ROW Short Takes

Telesat and Barrett Xplore bring Internet to rural Canada
Telesat Canada and Barrett Xplore Inc. have signed a multi-year distribution contact that will deliver a whole new level of communications connectivity to Canadians in rural and remote communities. The agreement makes Barrett a national service provider for a new satellite broadband service operating on Telesat’s Anik F2 satellite. Subscribers can use the satellite broadband offering through Barrett’s Xplornet brand. In other Telesat news, the company and EMS Satellite Networks have been selected by the Canadian Space Agency (CSA) to deploy new technology on the Ka-band payload of Telesat’s Anik F2 satellite. The system will be operated from the company’s Vancouver gateway over three of F2’s Ka-ban spot beams covering northern Canada. Telesat has also announced that it has completed in-orbit testing of a digital broadband on-board signal processor on Anik F2. This will now enable Telesat to undertake follow-on applications development work. The experimental SpaceMux on-board processor makes it possible to provide direct user-to-user broadband connectivity.

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NL Update

CRTC orders 911 functionality for VoIP providers
The CRTC has ordered Internet voice providers to offer emergency calling functionality equivalent to that offered by incumbent telephone companies in their territory. VoIP providers, which offer nomadic services, are required within three months to implement a solution that mirrors that offered by the ILEC whether that be 911 or E911. Providers, which offer their subscribers out-of-exchange telephone numbers, are required to implement an interim solution at least comparable to basic 911 within 90 days. The full decision can be found here.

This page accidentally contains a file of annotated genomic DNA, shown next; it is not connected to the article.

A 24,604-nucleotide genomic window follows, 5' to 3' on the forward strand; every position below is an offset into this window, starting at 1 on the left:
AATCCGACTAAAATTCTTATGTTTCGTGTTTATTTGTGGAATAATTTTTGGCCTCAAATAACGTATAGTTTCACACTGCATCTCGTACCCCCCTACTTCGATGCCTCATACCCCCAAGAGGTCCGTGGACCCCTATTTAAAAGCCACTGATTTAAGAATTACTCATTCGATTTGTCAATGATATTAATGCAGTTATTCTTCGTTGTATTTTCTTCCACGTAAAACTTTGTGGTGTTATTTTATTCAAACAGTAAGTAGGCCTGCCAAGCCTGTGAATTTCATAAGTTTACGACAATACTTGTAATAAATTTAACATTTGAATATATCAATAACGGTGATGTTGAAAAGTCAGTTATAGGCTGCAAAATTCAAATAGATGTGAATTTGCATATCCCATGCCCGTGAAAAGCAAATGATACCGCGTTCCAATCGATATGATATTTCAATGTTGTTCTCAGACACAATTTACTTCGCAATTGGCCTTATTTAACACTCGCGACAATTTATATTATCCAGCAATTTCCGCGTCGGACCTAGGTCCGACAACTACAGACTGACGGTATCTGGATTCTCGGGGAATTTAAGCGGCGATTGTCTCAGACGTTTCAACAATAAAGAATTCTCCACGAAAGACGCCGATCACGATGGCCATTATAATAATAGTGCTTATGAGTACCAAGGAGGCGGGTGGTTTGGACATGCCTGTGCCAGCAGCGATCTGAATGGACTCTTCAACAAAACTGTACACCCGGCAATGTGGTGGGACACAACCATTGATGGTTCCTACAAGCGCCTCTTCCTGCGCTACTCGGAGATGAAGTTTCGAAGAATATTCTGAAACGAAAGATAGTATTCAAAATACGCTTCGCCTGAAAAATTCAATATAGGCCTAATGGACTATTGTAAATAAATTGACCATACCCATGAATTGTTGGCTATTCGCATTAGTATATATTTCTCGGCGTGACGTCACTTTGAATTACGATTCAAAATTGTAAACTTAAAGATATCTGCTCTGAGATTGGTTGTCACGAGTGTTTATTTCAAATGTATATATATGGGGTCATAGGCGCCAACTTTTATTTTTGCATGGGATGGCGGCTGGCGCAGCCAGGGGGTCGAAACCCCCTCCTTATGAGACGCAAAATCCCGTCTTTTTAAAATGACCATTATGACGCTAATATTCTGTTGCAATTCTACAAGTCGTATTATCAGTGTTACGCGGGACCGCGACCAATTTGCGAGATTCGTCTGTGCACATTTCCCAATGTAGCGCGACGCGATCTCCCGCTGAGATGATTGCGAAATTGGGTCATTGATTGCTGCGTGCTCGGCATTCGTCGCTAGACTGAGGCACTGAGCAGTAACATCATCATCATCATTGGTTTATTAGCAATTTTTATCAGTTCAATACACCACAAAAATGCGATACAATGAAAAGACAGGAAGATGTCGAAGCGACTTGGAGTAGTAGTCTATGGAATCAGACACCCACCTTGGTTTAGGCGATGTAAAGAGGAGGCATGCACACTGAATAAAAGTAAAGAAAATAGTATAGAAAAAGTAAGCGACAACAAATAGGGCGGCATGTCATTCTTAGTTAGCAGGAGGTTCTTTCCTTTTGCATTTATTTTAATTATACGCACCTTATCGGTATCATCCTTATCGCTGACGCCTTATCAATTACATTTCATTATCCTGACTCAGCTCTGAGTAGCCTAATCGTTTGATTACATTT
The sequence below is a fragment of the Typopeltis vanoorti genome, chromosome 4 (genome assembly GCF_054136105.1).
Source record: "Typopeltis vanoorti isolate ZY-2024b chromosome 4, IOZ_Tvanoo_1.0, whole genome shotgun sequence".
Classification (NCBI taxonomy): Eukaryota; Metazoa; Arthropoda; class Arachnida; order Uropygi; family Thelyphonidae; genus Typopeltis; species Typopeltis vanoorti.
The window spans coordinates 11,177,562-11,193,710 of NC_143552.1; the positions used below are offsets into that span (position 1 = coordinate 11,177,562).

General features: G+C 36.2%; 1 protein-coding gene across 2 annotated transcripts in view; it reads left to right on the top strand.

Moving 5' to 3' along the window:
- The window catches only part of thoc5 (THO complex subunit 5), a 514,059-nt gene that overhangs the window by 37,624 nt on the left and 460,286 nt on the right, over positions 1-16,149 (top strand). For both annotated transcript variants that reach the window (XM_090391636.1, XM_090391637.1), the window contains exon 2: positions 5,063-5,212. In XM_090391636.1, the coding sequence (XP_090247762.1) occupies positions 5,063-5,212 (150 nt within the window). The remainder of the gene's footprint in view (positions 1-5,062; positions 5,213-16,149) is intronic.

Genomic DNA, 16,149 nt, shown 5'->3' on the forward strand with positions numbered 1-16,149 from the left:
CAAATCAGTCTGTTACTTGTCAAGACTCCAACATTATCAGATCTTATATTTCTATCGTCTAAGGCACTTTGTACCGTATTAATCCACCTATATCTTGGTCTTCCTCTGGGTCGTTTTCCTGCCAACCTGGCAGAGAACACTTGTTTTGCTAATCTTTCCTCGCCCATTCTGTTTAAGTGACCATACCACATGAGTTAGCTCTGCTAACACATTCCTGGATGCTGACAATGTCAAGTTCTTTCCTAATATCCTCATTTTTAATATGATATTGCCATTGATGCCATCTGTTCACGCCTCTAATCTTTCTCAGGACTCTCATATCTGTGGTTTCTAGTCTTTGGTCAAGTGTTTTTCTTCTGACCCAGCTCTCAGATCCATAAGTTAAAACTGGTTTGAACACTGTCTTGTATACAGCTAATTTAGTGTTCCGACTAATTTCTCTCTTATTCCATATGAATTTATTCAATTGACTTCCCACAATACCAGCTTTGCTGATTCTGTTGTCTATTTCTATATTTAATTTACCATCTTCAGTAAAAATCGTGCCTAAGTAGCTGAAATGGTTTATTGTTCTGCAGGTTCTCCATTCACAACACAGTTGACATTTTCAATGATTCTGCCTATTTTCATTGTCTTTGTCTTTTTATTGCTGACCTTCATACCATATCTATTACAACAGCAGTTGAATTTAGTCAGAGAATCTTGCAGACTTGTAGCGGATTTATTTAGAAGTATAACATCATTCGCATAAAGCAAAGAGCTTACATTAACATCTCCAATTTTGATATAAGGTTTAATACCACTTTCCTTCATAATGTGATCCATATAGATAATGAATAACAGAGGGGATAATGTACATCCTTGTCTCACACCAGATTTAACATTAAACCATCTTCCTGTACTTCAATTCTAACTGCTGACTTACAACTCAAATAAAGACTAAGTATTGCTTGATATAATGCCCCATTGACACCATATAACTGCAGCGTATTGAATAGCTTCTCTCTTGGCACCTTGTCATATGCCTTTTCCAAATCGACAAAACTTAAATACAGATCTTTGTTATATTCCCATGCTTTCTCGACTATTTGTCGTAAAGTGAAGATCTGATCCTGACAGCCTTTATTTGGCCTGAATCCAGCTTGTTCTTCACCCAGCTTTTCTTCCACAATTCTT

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CCR Update

CAB welcomes Canadian Heritage’s Part II fee study
The Canadian Association of Broadcasters (CAB) says it welcomes Canadian Heritage’s study of Part II licence fees (CCR, March 29/05) “This is a file that we have been actively pushing and we welcome the study,” says the CAB’s Sandra Graham. She adds that the Part II fees are still a tax, regardless of whether or not the department factors into its study such factors as simultaneous substitution and the cost of spectrum management in putting a value on a broadcast licence. The money goes into the government’s consolidated fund, she notes, and is not used for matters connected to broadcast regulation. She further points out that broadcasters have other requirements, such as airing Canadian content, that are fulfilled in exchange for the simultaneous substitution protection.

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CNM People

Lorne Abony, CEO of FUN Technologies plc, will be a keynote speaker at CIBC World Market’s upcoming Global & Gaming Technology Conference, which will be held April 19 at Le Royal Meridian King Edward Hotel in Toronto. There will be feature presentations by eight influential North American and European gaming executives.

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